12 Upcoming Movies Based on Books You Love

First, the bad news: You're going to have to do a lot of reading from now until December if you want to be up on pop culture. Now the good news: Or you could just watch the movies. Of all the movies set for release during the rest of 2014, a whole lot of them — nearly 20, to be exact — are based on books. Of course, some of the adaptations are more exciting than others; for every Wild , a hugely anticipated movie based on an acclaimed memoir, there's a Left Behind , a Nicolas Cage–starring Christian thriller. Still, the fact is, books, or at least their adaptations, are finally in the spotlight. And at a time when far too many people prefer Netflix and smartphones to reading a novel, that's a pretty exciting thing.

Yet as anyone familiar with adaptations knows, not all of them turn out to be so good. Even the ones with the most promise, the movies based on beloved, bestselling works sometimes end up becoming major flops that make you wish the filmmakers would've just left the poor book alone. In this year's crop, there's definitely a few potential disasters — but, happily, there's also plenty of films that look genuinely great. Here are 12 adaptations you won't want to miss:

The Hundred-Foot Journey (August 8)

Based on: The Hundred-Food Journey, a 2010 novel by Richard C. Morais.

About: The fight between an Indian family, led by Hassan Kadam (Manish Dayal), to open a restaurant in a France town and the proprietor of the restaurant across the street (Helen Mirren) who wants them gone.

Should you read the book first? You could, but you won't exactly be lost if you don't. In any event, just focus on the food.

The Giver (August 15)

Based on: The Giver, Lois Lowry's beloved 1993 novel.

About: Jonah (Brenton Thwaites), a teenage boy whose life in an eerie, pain-free utopia gets disrupted when he's selected to receive memories of past worlds from the Giver (Jeff Bridges).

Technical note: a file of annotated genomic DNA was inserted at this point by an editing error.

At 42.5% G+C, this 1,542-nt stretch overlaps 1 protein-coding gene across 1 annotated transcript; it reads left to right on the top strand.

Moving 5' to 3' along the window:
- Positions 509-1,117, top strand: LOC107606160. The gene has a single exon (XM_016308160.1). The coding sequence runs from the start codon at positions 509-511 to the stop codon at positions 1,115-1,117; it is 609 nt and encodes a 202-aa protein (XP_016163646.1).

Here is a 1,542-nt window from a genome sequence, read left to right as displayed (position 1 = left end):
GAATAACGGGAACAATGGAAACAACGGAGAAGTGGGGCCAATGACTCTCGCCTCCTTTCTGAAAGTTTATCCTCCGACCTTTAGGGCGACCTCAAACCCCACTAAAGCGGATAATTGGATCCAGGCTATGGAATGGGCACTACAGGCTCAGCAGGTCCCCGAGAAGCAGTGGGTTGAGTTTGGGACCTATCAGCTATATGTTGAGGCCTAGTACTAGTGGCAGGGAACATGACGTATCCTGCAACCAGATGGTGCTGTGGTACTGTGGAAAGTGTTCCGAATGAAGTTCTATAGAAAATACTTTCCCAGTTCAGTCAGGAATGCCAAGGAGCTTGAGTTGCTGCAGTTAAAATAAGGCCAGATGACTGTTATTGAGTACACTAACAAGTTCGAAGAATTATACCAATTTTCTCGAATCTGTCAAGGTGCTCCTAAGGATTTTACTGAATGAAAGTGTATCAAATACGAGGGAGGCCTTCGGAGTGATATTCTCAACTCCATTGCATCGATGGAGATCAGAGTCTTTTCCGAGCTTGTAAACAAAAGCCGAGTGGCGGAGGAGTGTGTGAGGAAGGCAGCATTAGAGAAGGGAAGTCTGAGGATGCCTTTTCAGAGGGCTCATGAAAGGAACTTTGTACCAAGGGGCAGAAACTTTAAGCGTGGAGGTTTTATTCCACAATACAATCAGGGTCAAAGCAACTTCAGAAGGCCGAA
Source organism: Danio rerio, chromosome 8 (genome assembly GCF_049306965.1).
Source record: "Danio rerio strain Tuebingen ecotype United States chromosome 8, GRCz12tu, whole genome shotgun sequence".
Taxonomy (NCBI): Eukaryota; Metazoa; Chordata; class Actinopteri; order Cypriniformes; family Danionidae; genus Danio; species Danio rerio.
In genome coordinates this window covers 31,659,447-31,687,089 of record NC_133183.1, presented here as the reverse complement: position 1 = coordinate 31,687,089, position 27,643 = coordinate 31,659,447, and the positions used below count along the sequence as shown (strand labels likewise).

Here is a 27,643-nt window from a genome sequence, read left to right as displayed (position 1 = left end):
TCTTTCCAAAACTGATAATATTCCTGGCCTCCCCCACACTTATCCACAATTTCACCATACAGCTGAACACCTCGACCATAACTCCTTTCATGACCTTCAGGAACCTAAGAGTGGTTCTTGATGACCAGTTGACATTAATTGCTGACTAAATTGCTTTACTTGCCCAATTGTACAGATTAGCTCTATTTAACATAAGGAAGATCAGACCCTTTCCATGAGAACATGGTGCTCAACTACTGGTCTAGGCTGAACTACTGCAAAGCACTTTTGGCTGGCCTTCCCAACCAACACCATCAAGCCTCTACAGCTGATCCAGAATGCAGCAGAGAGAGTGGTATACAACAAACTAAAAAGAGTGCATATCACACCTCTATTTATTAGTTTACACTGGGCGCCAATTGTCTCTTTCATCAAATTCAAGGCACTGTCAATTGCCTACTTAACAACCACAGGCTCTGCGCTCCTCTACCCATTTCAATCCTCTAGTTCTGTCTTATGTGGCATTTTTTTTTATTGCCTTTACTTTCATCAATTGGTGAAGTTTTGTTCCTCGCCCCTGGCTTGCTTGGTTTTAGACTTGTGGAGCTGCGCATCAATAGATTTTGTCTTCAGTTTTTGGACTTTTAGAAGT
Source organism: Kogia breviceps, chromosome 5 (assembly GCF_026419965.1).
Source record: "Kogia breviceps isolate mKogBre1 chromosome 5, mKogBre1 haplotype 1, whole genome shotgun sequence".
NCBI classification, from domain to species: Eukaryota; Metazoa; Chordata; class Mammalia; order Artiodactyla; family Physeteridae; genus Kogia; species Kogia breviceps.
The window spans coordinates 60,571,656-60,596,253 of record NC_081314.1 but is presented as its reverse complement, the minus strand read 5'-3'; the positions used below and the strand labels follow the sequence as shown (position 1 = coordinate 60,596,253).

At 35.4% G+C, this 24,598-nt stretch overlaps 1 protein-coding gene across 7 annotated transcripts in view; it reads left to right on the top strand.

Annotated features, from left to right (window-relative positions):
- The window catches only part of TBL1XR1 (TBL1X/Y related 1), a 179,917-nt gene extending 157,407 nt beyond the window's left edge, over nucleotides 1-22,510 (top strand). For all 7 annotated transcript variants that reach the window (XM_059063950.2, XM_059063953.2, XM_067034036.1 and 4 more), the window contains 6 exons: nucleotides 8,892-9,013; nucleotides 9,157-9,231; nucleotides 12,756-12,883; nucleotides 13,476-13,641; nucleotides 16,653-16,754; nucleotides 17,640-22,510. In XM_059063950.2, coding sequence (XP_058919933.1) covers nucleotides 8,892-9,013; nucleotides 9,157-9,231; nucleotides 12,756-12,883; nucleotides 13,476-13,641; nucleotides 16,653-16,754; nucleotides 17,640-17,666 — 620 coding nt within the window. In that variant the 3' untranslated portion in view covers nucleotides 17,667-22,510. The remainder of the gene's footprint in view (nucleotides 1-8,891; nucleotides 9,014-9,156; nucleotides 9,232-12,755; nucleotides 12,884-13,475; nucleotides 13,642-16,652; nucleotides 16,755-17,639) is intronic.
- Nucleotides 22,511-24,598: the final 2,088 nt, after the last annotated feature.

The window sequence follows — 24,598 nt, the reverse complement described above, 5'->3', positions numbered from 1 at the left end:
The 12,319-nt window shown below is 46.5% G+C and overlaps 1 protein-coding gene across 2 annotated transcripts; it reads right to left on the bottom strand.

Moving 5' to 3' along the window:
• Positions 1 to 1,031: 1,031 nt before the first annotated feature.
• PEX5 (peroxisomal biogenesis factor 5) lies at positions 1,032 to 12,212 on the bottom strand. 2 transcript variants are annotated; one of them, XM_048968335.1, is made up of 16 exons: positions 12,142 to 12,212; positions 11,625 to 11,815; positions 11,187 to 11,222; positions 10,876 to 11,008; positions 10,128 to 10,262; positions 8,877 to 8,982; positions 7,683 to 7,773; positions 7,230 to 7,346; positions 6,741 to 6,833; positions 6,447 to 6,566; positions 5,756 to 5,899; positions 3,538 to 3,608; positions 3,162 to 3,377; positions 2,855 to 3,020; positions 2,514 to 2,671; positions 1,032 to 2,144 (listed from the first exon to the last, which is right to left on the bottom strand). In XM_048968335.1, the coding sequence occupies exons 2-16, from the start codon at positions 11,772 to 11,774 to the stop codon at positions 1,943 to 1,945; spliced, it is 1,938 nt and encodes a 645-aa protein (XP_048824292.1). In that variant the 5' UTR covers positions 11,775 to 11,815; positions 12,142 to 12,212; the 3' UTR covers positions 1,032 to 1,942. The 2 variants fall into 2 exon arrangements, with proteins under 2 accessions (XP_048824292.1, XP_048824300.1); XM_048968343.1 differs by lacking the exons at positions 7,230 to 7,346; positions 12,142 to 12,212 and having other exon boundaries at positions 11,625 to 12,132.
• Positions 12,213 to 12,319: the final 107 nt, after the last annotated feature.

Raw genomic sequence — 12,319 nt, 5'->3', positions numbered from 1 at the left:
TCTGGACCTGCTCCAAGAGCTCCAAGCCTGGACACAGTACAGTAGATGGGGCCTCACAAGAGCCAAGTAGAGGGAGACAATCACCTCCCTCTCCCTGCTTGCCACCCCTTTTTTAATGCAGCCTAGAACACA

Should you read the book first? Yes, if only so that if the movie isn't good, you'll know to blame the filmmakers, not Lowry.

If I Stay (August 22)

Based on: If I Stay, the 2009 YA novel by Gayle Forman.

About: Comatose Mia's (Chloe Grace Moretz) decision to live or die after her parents are killed in a car accident.

Should you read the book first? You probably don't have to, but there's no harm. It's a good book, and hopefully the movie will do it justice.

This Is Where I Leave You (September 19)

Based on: This Is Where I Leave You, Jonathan Tropper's 2009 novel.

About: Four siblings (Jason Bateman, Tina Fey, Corey Stoll, and Adam Driver) who reunite at their childhood home after their father dies.

Should you read the book first? It's not necessary, but it might give some more background. There's a ton of characters in both the book and the film, and so it's possible some plot might get left out — read the novel to get the missing backstory.

The Maze Runner (September 19)

Based on: The Maze Runner, the best-selling 2009 YA novel by James Dashner.

About: A teenage boy (Dylan O'Brien) who finds himself trapped in a giant maze alongside a group of other boys who have no idea why they're there or how to get out.